You can also watch videos of all the tests planes must undergo before being approved for flight, from stress tests that show how much wings can bend to extreme flight tests that push the limits of an aircraft. Planes are really tough.
4. Talk to your flight attendants.
Flight attendants are always there for you. “We are your best advocate. We will continue to check up on you and see how you are doing to make sure you feel good during your flight,” says Jennifer Jaki Johnson, a flight attendant and the founder of travel wellness brand Jetsetter Chic. “We are trained to handle fainting, hyperventilation, and a list of various health incidents that may occur on the plane.”
They’re also air safety experts: Flight attendants are required by airlines to do in-person training once a year, and that’s supplemented with regular online training, to ensure they’re up-to-date on emergency procedures. “Our number one priority is to ensure the safety of our passengers,” says Johnson. “So, know you are in good hands.”
5. Take a flying lesson.
“I truly believe people generally aren't fearful of flying; they're afraid of what they don't know, or they're afraid of being out of control,” says Franke. Eliminate the mystery by taking a flying lesson — if not in a real plane, then at least in a simulator. That way, when you get on your next flight as a passenger, you’ll have a much more thorough understanding of how a plane works.
6. Pick a seat that helps you avoid your trigger.
One of the few things passengers do have control of on a flight is choosing a seat, and if you’re uncomfortable in the air, it’s worth spending a little extra for that choice. Once you’ve determined what exactly you’re afraid of when it comes to flying, use your seat selection to help you avoid your triggers. If you’re afraid of heights, stay away from the windows. But if you need to know what’s going on outside at all times, then park yourself in a window seat. Aisle seats can be helpful for those who feel claustrophobic or restless and need to move around — upgrading to business or first class could be helpful there, too.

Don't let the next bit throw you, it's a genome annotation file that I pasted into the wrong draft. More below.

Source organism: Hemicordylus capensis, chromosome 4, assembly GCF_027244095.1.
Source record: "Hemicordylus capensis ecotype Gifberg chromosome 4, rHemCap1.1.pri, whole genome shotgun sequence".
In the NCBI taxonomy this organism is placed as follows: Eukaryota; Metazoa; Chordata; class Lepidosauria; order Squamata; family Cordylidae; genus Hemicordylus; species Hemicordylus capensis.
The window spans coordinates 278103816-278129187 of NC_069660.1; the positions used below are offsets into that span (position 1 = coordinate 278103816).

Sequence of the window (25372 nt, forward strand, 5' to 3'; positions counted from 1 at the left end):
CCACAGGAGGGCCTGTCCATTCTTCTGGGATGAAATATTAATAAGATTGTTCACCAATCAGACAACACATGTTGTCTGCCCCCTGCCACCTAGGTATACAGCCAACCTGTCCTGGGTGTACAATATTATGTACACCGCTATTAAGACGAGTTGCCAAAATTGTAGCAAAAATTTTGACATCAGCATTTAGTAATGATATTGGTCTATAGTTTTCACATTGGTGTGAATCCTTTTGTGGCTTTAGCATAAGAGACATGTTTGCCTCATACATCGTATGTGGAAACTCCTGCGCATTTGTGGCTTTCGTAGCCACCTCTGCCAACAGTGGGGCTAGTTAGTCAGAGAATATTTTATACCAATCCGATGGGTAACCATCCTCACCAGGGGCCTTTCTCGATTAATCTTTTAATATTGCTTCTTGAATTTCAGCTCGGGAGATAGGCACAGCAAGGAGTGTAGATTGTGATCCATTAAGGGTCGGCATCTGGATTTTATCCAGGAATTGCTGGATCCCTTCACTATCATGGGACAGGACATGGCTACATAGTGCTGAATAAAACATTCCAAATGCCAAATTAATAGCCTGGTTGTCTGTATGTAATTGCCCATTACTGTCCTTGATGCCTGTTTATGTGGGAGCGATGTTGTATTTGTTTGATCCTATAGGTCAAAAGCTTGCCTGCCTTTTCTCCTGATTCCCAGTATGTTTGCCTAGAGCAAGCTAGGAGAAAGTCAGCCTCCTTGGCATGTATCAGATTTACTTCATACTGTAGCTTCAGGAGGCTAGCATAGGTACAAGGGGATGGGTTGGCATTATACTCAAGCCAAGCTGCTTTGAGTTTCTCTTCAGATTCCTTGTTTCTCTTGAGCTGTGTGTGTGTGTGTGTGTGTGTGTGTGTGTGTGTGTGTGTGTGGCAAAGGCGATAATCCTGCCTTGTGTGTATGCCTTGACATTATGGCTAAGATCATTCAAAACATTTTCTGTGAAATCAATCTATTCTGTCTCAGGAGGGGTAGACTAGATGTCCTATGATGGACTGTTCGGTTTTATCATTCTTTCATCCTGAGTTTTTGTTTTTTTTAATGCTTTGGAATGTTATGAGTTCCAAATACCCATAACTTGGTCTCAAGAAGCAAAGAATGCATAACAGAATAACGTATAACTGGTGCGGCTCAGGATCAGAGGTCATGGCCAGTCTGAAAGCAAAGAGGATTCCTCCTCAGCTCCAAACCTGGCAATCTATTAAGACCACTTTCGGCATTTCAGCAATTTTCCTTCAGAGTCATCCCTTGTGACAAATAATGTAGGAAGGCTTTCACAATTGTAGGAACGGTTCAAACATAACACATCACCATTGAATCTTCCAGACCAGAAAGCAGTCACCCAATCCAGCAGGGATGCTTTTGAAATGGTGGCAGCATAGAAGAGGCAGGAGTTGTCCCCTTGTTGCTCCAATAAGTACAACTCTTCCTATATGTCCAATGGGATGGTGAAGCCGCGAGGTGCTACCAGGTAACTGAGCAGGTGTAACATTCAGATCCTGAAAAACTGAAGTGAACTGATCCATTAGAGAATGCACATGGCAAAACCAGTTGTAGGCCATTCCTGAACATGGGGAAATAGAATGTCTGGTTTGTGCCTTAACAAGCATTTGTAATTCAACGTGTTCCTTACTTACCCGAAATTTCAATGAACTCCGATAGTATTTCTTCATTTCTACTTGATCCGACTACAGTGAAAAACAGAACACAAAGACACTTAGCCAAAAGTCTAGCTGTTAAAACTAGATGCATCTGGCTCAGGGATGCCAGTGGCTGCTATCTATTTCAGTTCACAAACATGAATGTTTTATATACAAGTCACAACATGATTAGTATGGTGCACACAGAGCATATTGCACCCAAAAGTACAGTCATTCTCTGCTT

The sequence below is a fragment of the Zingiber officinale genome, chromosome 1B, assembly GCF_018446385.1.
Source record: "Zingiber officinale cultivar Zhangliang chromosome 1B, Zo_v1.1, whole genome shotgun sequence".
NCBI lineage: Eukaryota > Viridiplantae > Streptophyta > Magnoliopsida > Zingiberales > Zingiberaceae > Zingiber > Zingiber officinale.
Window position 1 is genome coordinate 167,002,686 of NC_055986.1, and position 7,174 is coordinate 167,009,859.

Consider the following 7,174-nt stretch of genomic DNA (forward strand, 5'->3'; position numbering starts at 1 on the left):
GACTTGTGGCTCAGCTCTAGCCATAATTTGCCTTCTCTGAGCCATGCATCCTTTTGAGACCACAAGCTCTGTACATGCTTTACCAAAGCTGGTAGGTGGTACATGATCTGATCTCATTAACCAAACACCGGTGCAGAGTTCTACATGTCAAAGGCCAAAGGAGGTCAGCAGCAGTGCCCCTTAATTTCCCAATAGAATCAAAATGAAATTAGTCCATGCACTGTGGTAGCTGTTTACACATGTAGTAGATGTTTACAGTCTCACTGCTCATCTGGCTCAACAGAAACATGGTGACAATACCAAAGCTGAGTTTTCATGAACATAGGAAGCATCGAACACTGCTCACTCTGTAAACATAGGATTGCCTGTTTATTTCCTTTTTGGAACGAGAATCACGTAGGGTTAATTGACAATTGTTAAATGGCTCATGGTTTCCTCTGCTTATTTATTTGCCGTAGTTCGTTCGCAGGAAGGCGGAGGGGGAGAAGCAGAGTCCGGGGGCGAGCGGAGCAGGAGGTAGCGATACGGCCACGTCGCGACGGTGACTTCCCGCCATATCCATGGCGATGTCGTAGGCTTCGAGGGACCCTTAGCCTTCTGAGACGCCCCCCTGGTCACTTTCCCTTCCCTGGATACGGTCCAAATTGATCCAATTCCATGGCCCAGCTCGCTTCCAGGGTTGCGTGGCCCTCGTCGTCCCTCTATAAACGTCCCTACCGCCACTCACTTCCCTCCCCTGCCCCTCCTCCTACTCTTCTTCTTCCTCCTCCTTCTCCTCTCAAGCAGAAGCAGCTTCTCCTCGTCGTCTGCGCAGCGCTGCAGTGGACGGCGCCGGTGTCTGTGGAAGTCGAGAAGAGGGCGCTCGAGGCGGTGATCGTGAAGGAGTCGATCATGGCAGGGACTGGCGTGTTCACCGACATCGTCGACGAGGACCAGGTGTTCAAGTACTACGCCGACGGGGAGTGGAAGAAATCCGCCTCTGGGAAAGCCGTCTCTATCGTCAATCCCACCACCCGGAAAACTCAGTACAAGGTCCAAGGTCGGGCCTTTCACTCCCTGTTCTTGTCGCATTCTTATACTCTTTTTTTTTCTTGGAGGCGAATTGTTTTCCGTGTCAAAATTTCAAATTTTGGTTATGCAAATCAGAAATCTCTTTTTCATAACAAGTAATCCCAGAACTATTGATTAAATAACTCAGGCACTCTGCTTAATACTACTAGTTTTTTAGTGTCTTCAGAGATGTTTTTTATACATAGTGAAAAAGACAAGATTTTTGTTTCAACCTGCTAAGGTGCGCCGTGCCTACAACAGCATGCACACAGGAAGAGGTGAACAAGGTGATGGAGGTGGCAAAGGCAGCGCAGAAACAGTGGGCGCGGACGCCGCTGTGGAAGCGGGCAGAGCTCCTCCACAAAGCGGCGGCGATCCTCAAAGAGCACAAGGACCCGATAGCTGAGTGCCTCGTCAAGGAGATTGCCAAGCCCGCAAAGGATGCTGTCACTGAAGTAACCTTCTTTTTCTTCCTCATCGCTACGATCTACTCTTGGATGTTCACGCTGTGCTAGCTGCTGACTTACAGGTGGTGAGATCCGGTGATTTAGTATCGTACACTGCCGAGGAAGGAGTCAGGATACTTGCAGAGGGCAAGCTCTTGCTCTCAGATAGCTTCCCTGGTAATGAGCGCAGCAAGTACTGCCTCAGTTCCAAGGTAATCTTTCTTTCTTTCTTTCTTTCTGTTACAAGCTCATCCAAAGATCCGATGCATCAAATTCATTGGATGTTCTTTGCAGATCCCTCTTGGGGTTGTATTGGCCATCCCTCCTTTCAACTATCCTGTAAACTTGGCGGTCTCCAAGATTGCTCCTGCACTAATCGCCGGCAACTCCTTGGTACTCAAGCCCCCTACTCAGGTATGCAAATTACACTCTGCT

7. See a therapist.
If your fear is truly paralyzing, you’re probably best off seeking professional help. “Mental health professionals can help individuals overcome a fear of flying through the use of cognitive behavioral therapy and exposure and response prevention,” says Dr. Rachel Kutner, a post-doctoral clinical psychology fellow. Medical doctors can also prescribe anti-anxiety medication, which can certainly help nervous fliers.
Want to try something a little more alternative? Consider hypnosis. “While in hypnosis, the subconscious mind can be programmed to release fear and anxiety,” says hypnotist Eli Bliliuos. “A flying phobia is normally triggered by an event in the past like a turbulent flight, a claustrophobic experience, or even a time a parent expressed a fear of flying. In hypnosis, we help clients let that go.”
8. Find a distraction that works.
Some people can get lost in a good movie or podcast, which could distract them from the fact that they’re flying, but it’s not that simple for everyone. “One trick I've learned is to focus on the opposite side of my brain,” says travel blogger Nicole Ratner. “So, for instance, I am left-handed, and when any turbulence begins, I will take out a piece of paper and use my opposite hand to write my name over and over again. It helps keep my brain sharp and focused on what's in front of me to distract me from the fear.”
9. Do it anyway.
Exposure therapy really is the best way to confront a phobia. “Exposure allows a person to come into contact with the feared stimulus and disprove their exaggerated, irrational cognitions surrounding the fear,” says Dr. Kutner. Avoidance, on the other hand, only makes fears worse. So, if you really want to overcome a fear of flying, the best thing you can do for yourself is to get on a plane.